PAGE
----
To the human ear, the noise made by a vacuum cleaner or kitchen blender is louder than this quarry’s 62.5-dBA blast. This blast is less noisy than a 103-dBA leaf blower or a lawn mower at 95-dBA, both of which can be heard in use daily on properties surrounding the refuge. At 62.5-dBA, Frontier’s 30 annual blasts lasting two seconds each would be less frequent, jarring and disruptive than the dozens of shotgun and rifle blasts fired all day in and around the refuge during hunting season. Compare the audible sound level of 62.5-dBA to:
Dishwasher 60 dBA Snowmobile 73-78 dBA
Food Blender 88 dBA Bulldozer 93-96 dBA
Vacuum Cleaner 88 dBA Leaf Blower 103 dBA
Lawn Mower 95-120 dBA Chain Saw – up to 116 dBA
.22 Caliber Rifle 132-139 dBA 12-Gauge Shotgun 150-165 dBA
Mr. Capurso: “A landowner adjacent to the refuge who sells to Frontier Stone will reap thousands.”
There are not now, nor have there ever been, any offers made by Frontier Stone to buy anyone’s land in Shelby. Further, the “landowner adjacent to the refuge” has no interest in selling his land. Those of us born in Orleans County, and agricultural communities like it, know farmers generally prefer not to sell their land.
Mr. Capurso: “But don’t buy their story that this will be a recreation area.”
There is no story. However, there are requirements in the form of a DEC permit, a Reclamation Plan and a Reclamation Plan Map. Frontier Stone must abide by the requirements outlined in the permit and supervised by a regulatory agency to lawfully operate in the state. The permit includes “Mined Land Reclamation Permit Conditions” which outline the area that must be developed and reclaimed.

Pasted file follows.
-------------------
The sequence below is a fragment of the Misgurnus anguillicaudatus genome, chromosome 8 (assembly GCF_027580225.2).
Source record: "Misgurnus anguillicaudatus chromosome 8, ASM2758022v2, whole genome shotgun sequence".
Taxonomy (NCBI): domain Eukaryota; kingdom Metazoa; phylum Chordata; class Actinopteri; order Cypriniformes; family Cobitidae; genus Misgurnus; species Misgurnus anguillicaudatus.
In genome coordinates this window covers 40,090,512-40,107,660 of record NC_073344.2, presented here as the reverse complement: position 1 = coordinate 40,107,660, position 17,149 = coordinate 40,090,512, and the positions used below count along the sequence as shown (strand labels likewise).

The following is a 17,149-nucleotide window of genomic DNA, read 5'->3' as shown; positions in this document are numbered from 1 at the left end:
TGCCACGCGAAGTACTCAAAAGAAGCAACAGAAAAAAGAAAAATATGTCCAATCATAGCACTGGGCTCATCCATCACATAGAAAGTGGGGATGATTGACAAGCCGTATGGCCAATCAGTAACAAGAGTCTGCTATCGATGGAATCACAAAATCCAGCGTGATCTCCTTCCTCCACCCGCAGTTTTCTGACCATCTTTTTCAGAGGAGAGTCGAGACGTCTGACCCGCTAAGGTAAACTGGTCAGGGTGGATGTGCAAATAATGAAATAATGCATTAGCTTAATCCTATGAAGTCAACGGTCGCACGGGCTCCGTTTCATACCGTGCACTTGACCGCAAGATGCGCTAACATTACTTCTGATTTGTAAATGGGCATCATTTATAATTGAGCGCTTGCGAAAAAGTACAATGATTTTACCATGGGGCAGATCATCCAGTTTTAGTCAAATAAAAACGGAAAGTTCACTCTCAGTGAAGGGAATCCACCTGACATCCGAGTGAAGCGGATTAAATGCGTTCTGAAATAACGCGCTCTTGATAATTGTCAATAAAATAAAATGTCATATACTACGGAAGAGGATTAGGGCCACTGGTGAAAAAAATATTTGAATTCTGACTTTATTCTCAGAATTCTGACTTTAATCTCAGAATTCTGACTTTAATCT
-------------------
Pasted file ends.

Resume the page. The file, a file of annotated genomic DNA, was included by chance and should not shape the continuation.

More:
Mr. Capurso: “Their other water-filled quarries are deemed too dangerous and are off limits to the public.”
Another present tense statement crafted to intentionally mislead people who may not be aware Frontier Stone does not own or operate other quarries. There are no “other water-filled quarries” which are “deemed too dangerous and are off limits to the public” – none whatsoever.
Candidates should be held accountable for the information they present to the public.
As elected officials, they are ultimately expected to be informed on the issues and to administer the law in good faith. If they are so biased they refuse to accurately present verifiable data about a project with over ten years of public documentation, it brings into question their fitness to fairly represent all constituencies as required by the office.
Mindful Media Group for Frontier Stone, LLC